Toward our goal of advancing health services research that leads to replicable and scalable safety solutions, studies conducted by the Patient Safety Research Program have informed national recommendations and regulations issued by The Joint Commission, the Office of the Coordinator for Health Information Technology (ONC) in the Department of Health and Human Services, and the Children’s Hospital Association.
Development and Validation of the Wrong-Patient Retract-and-Reorder Measure
The Wrong-Patient Retract-and-Reorder (RAR) Measure, developed and validated by Adelman and colleagues, was the first Health IT Safety Measure endorsed by National Quality Forum (NQF Measure #2723). The Wrong-Patient RAR Measure using an electronic query to detect orders placed for a patient that are retracted within 10 minutes, and then reordered by the same provider for a different patient within the next 10 minutes. Real-time confirmatory telephone interviews with providers demonstrated that 76% of the RAR events identified by the measure were confirmed near-miss, wrong-patient orders. The Wrong-Patient RAR measure identified more than 5,000 orders placed on the wrong patient over a 1-year period in a large academic medical center, which translates to 58 wrong-patient orders per 100,000 orders. This means that 1 of 6 providers placed an order on the wrong patient and 1 of 37 inpatients had an order placed for them that was intended for another patient. Previously, voluntary reporting suggested that the average hospital experienced 9 wrong-patient orders per year.
Results of this study led to national patient safety recommendations in the Patient Identification SAFER Guide issued by ONC, which recommends that healthcare organizations use the Wrong-Patient RAR Measure to monitor the frequency of wrong-patient orders.
Distinct Naming Convention Reduces Wrong-Patient Orders in the Neonatal Intensive Care Unit (NICU)
Adelman and colleagues used the RAR Measure to test a simple, replicable, and scalable intervention to reduce the risk of wrong-patient orders in the NICU. We conducted a before-after study in a 50-bed NICU in a large academic medical center, using the RAR Measure to identify the outcome. Our intervention replaced the newborn naming convention typically used by hospitals (e.g., Babyboy/Babygirl) with a more distinct naming convention that incorporated the mother’s first name (e.g., Wendysboy/Wendysgirl). For multiple births (twins, triplets, and higher-order multiples), a number was added before the first name to distinguish siblings (e.g., 1Wendysgirl, 2Wendysgirl). Adoption of the distinct naming convention significantly reduced the odds of near-miss, wrong-patient orders in the NICU by 36%.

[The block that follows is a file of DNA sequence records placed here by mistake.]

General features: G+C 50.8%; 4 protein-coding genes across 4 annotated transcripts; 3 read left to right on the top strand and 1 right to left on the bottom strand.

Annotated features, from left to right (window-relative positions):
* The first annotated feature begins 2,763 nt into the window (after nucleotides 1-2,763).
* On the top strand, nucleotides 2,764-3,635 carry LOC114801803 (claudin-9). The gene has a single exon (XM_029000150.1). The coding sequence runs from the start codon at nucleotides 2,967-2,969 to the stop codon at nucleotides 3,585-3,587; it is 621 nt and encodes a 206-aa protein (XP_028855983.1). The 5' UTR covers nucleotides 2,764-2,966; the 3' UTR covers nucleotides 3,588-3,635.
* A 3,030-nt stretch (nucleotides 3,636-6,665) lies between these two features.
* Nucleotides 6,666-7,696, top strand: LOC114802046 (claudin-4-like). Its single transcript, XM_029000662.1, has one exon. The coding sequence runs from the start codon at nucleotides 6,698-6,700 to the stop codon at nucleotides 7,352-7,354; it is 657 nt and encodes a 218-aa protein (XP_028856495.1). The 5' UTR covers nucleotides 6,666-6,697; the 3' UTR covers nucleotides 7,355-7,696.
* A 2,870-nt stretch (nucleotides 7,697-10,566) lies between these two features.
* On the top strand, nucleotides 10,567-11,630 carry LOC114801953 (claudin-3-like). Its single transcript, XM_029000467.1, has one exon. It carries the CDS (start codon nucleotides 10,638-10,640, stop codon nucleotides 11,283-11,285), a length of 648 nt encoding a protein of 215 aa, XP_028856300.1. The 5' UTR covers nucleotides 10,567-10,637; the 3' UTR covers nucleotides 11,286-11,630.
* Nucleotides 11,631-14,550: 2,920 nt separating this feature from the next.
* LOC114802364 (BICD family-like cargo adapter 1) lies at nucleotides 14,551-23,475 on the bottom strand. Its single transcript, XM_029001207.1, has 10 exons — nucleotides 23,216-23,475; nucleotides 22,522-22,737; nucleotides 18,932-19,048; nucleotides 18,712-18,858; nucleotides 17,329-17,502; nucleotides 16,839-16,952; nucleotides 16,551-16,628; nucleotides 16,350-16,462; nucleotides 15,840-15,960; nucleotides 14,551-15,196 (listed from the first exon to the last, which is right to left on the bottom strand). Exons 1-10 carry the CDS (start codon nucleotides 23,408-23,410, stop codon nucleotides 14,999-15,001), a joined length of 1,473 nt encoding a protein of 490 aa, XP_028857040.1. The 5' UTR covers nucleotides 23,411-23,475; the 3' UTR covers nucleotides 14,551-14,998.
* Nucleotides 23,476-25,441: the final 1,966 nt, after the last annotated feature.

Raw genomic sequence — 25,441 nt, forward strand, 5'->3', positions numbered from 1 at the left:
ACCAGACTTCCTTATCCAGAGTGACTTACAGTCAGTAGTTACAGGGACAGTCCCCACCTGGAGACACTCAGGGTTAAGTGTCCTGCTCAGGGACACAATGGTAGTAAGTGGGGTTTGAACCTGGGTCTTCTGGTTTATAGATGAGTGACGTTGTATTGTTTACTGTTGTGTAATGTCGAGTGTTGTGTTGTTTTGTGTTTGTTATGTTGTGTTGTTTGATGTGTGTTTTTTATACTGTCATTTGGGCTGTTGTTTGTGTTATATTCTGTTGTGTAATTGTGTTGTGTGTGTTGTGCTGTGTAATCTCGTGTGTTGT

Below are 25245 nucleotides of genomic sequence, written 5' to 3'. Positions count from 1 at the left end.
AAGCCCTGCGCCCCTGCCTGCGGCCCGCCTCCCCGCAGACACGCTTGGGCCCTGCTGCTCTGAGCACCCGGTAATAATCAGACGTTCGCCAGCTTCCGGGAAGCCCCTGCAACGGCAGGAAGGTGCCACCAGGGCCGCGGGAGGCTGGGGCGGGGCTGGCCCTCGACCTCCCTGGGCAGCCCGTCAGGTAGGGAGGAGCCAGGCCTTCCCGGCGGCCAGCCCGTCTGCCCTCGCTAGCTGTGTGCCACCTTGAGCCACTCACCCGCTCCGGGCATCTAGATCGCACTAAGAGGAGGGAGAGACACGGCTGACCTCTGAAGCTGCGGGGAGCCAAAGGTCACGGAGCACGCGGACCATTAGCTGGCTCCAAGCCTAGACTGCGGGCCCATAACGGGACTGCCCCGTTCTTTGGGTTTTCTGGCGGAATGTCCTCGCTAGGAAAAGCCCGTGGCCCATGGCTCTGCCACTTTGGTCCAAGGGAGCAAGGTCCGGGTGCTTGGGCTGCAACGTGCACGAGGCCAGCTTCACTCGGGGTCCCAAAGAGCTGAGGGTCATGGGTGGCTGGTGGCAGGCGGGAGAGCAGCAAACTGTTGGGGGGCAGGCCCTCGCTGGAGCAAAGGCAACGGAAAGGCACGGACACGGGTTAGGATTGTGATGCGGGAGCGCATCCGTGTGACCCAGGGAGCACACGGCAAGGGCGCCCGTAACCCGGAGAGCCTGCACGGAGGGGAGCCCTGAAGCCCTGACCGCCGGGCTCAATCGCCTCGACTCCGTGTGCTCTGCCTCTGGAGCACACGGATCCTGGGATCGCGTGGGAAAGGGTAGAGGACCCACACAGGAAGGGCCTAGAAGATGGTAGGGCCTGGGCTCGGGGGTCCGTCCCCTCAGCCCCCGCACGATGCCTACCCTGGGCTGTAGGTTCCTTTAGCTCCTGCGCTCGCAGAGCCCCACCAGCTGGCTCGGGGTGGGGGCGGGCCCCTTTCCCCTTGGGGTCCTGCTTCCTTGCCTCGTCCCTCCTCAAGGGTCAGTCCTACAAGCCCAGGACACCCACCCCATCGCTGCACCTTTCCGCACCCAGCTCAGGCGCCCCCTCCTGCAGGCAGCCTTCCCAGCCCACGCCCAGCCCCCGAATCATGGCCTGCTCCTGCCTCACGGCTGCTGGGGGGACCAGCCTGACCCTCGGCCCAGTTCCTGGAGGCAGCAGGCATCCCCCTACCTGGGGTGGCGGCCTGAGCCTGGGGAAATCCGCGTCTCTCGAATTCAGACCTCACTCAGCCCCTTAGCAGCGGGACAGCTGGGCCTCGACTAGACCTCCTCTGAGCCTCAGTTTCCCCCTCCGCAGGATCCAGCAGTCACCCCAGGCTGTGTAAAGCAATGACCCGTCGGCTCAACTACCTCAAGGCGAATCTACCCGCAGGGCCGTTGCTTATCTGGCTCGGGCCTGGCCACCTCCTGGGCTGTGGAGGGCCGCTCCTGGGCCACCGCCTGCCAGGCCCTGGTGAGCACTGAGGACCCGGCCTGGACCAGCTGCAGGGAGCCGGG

Nondistinct Naming Convention
Distinct Naming Convention
|Babygirl Jackson||Wendysgirl Jackson|
|Babygirl Johnson||Brendagirl Johnson|
|Babygirl Jones||Catherinesgirl Jones|
Temporary names are made more distinct by incorporating the mother’s first name into the newborn’s first name. MRN, Medical Record Number. Results of this study had far-reaching impact: The Joint Commission and the Children’s Hospital Association issued recommendations that hospitals adopt the distinct naming convention for newborns and the leading EHR vendor Epic adopted the distinct naming convention as its standard. In addition, the Joint Commission released a requirement, effective January 2019, that all hospitals use the distinct naming convention for identifying newborns as part of its National Patient Safety Goals.
ID Verification Alerts for Preventing Wrong-Patient Orders
Adelman and colleagues used the RAR Measure to test the effect of alerts that prompt providers to verify patients’ identity prior to placing orders. We conducted a three-arm randomized controlled trial in a large hospital system in which providers were randomly assigned to one of two interventions or control (no intervention).The first intervention arm was an ID-verify alert that displayed the patient’s name, gender, and age on opening the order screen, and providers could proceed only after a single click to verify the patient’s identity. The second intervention arm was an ID-reentry function, which blocked access to the order screen until the provider reentered the patient’s initials, gender, and age. Both interventions significantly reduced the odds of placing a wrong-patient order, the ID-verify alert by 16% and the ID-reentry function by 41% compared to no intervention.
Based on results of this study, the ONC Patient Identification SAFER Guide recommends that providers enter patients’ initials prior to signing an order in the EHR.